Weld Australia’s new tradie education tool top of its class

Paul Eyers
By Paul Eyers
4 Min Read

Weld Australia’s new forward-thinking education resources have taken home one of the top gongs at Australia’s premier manufacturing awards.

The peak welding industry body’s overhauled manufacturing and engineering (MEM) training program was announced as the Excellence in Manufacturing Skills Development category winner at the Endeavour Awards last week.

The welder training program has been praised for re-sparking interest from the next generation of tradies, providing an education rethink to keep students better engaged.

The 12 learning modules are completely accessible online, allowing students to learn at the time, place, and pace that suits them through methods and technology they use frequently.

The strategic change to incorporate more online, video and portable learning methods is a welcome update to an outdated training curriculum the industry has long viewed as needing a refresh.

Weld Australia CEO Geoff Crittenden says providing future-focused education resources has helped provide world-class skills training to students by focusing on their learning experience.

“Our resources help simplify the learning process for students, teachers and training institutes and—most importantly—place the student at the centre of the learning process,”

Australia’s welding sector is undergoing a labour shortage crisis, with half the nation’s workshops operating below 80 per cent capacity.

Declining worker numbers fused with high apprenticeship drop-out rates have predicted the trade to be 70,000 welders short by 2030.

Curriculum refresh to re-spark interest

The refreshed training modules will provide a much-needed update for TAFEs across Australia, with the nation’s welding course curriculums not previously updated in the last 25 years.

Mr Crittenden says the industry needed to revolutionise the education and training sector to resolder student interest in the trade.

“Weld Australia believes that a national industry, which has a national learning package, needs national learning resources,” Mr Crittenden said.

“Whether you’re an apprentice in Kalgoorlie, Ultimo or Davenport, you should have access to the same high-quality training. Our goal is to help ensure that high-quality welder learning is consistent across the country.”

The revamped resources have proved to be a massive hit at TAFEs throughout the year, with the feedback received from students and lecturers alike being extremely positive.

Executive director of Engineering, Transport and Defence at South Metropolitan TAFE, Jonathan Maile, said the online units provided flexibility and consistency to welder training that would only benefit the industry.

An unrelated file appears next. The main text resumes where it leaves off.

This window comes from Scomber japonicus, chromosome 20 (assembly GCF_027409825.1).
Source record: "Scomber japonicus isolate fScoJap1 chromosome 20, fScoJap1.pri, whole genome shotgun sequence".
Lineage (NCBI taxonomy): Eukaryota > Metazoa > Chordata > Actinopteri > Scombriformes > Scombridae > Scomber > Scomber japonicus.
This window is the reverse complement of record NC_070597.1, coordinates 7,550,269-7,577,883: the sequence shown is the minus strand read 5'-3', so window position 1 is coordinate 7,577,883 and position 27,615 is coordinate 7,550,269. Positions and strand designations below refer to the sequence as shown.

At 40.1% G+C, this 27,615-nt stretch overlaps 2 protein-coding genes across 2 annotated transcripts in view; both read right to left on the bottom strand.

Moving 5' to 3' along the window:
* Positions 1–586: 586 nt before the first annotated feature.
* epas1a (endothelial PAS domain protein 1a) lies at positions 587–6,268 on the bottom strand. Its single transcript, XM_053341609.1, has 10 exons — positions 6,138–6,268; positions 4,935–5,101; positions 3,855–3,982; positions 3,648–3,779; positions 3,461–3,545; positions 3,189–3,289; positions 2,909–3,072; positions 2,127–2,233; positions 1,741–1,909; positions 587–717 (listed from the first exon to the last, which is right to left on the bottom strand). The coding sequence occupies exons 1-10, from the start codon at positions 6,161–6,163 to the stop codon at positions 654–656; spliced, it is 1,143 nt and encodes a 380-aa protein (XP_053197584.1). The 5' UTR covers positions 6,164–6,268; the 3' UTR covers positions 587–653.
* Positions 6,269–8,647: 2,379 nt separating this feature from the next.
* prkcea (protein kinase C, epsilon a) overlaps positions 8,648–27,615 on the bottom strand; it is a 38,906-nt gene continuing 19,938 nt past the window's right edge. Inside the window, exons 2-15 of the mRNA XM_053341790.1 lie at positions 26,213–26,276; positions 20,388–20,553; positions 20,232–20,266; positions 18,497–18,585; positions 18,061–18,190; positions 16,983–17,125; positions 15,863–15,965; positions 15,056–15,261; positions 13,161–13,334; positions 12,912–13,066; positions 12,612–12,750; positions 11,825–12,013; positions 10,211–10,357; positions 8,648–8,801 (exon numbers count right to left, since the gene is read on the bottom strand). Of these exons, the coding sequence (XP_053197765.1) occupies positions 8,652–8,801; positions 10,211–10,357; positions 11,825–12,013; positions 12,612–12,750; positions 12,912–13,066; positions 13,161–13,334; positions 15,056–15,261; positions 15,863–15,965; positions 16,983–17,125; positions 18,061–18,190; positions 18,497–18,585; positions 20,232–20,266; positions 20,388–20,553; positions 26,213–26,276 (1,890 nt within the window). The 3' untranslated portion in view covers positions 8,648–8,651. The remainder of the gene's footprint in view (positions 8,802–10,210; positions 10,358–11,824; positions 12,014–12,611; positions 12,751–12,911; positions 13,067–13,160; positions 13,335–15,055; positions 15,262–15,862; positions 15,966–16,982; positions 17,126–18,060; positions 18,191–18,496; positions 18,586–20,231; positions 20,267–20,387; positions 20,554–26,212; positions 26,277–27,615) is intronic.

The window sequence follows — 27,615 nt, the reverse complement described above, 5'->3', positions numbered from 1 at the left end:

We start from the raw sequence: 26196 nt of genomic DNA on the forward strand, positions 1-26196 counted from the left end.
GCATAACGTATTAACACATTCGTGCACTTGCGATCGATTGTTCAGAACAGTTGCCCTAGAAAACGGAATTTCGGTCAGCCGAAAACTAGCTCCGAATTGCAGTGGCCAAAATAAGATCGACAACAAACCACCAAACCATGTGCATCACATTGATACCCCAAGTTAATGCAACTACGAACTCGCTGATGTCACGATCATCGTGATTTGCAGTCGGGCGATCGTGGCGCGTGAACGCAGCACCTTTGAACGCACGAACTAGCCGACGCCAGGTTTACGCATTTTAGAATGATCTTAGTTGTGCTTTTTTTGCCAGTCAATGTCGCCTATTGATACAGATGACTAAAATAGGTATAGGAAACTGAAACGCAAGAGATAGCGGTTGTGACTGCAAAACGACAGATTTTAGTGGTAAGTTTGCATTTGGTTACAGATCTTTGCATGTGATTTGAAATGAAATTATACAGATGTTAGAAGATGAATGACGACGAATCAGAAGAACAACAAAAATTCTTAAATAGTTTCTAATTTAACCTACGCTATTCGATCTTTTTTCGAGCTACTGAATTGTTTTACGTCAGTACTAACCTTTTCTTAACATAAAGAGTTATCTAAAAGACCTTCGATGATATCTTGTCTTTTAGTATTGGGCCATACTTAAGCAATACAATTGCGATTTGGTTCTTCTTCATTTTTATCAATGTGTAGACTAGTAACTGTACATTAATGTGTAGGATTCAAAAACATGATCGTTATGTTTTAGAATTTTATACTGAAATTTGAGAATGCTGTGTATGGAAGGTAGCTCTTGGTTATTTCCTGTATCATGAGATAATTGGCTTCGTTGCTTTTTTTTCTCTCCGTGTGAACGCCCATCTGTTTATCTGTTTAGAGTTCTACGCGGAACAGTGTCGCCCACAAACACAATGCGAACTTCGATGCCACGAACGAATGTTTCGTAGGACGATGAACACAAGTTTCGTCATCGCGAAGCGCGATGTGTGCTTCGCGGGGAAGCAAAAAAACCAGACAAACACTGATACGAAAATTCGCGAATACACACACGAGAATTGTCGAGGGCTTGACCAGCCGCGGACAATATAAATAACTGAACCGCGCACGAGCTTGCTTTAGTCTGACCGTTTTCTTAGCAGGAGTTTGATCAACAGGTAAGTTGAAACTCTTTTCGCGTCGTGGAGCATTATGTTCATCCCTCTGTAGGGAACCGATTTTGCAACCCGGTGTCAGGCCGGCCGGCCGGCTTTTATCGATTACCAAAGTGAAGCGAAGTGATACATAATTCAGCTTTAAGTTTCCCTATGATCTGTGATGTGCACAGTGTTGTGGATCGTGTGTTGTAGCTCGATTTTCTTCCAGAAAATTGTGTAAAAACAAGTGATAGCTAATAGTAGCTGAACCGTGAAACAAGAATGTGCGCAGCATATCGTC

“Being able to link in with Weld Australia and other TAFEs, improved training outcomes—there is a better consistency from a technical perspective Australia-wide,” he said.

“It has improved our focus on digitisation and e-learning, and the increased the flexibility of how we deliver…If apprentices miss classes, they can access the resources and catch up more quickly than trying to reschedule another block later on.”

TAFE general manager Brenda Micale said working alongside Weld Australia to develop the modules was one of the key reasons behind their success so far.

“On our own, we could have developed an adequate suite of materials for the qualification. Through the national collaboration, we got much higher quality resources. On a TAFE budget, we never could have got all the bells and whistles—the videos, the eLearning—it’s just financially out of our reach,” she explained.

“…You can see apprentices engaging with the technology. They’re able to download it onto their mobile phones, they can play the videos – it’s interactive.”

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Paul Eyers has worked as a journalist for a range of media publishers including News Corp and Network Ten. He has also worked outside of Australia, including time spent with ABS-CBN in the Philippines. Stepping away from the media, Paul spent five years sharpening his tools in construction - building his skill set and expertise within the trade industry. His diverse experiences and unique journey have equipped him with an insider view of Australia’s construction game to dig deep into the big stories.

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